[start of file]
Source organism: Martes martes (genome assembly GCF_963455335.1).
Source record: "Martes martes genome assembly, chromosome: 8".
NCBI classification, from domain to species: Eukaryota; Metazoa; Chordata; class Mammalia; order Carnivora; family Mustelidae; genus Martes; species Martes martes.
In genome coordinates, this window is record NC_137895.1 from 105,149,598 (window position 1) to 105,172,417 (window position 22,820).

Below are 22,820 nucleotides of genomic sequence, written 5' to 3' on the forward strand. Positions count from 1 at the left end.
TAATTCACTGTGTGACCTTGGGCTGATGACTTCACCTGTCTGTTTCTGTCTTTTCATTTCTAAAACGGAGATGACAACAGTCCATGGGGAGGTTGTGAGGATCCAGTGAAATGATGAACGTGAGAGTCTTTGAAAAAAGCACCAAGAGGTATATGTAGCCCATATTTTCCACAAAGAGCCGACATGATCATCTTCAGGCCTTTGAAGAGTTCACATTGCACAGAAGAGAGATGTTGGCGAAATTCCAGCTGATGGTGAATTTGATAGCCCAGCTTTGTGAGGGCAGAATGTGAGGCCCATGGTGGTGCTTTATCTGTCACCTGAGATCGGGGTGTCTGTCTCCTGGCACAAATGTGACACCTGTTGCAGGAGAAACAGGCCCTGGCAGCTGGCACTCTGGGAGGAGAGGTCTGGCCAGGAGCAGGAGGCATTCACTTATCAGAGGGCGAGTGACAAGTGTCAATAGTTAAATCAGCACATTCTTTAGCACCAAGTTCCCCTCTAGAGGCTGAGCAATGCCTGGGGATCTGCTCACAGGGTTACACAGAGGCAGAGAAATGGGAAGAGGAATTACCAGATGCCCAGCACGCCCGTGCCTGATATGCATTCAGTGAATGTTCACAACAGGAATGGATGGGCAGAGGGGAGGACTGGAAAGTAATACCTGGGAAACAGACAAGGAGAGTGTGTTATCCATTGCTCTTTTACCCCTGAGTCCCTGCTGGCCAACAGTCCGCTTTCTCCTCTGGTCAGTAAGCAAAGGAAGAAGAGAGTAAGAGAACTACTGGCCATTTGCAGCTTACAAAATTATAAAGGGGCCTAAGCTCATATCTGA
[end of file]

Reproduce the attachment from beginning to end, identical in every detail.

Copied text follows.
Source organism: Martes martes (genome assembly GCF_963455335.1).
Source record: "Martes martes genome assembly, chromosome: 8".
NCBI classification, from domain to species: Eukaryota; Metazoa; Chordata; class Mammalia; order Carnivora; family Mustelidae; genus Martes; species Martes martes.
In genome coordinates, this window is record NC_137895.1 from 105,149,598 (window position 1) to 105,172,417 (window position 22,820).

Below are 22,820 nucleotides of genomic sequence, written 5' to 3' on the forward strand. Positions count from 1 at the left end.
TAATTCACTGTGTGACCTTGGGCTGATGACTTCACCTGTCTGTTTCTGTCTTTTCATTTCTAAAACGGAGATGACAACAGTCCATGGGGAGGTTGTGAGGATCCAGTGAAATGATGAACGTGAGAGTCTTTGAAAAAAGCACCAAGAGGTATATGTAGCCCATATTTTCCACAAAGAGCCGACATGATCATCTTCAGGCCTTTGAAGAGTTCACATTGCACAGAAGAGAGATGTTGGCGAAATTCCAGCTGATGGTGAATTTGATAGCCCAGCTTTGTGAGGGCAGAATGTGAGGCCCATGGTGGTGCTTTATCTGTCACCTGAGATCGGGGTGTCTGTCTCCTGGCACAAATGTGACACCTGTTGCAGGAGAAACAGGCCCTGGCAGCTGGCACTCTGGGAGGAGAGGTCTGGCCAGGAGCAGGAGGCATTCACTTATCAGAGGGCGAGTGACAAGTGTCAATAGTTAAATCAGCACATTCTTTAGCACCAAGTTCCCCTCTAGAGGCTGAGCAATGCCTGGGGATCTGCTCACAGGGTTACACAGAGGCAGAGAAATGGGAAGAGGAATTACCAGATGCCCAGCACGCCCGTGCCTGATATGCATTCAGTGAATGTTCACAACAGGAATGGATGGGCAGAGGGGAGGACTGGAAAGTAATACCTGGGAAACAGACAAGGAGAGTGTGTTATCCATTGCTCTTTTACCCCTGAGTCCCTGCTGGCCAACAGTCCGCTTTCTCCTCTGGTCAGTAAGCAAAGGAAGAAGAGAGTAAGAGAACTACTGGCCATTTGCAGCTTACAAAATTATAAAGGGGCCTAAGCTCATATCTGA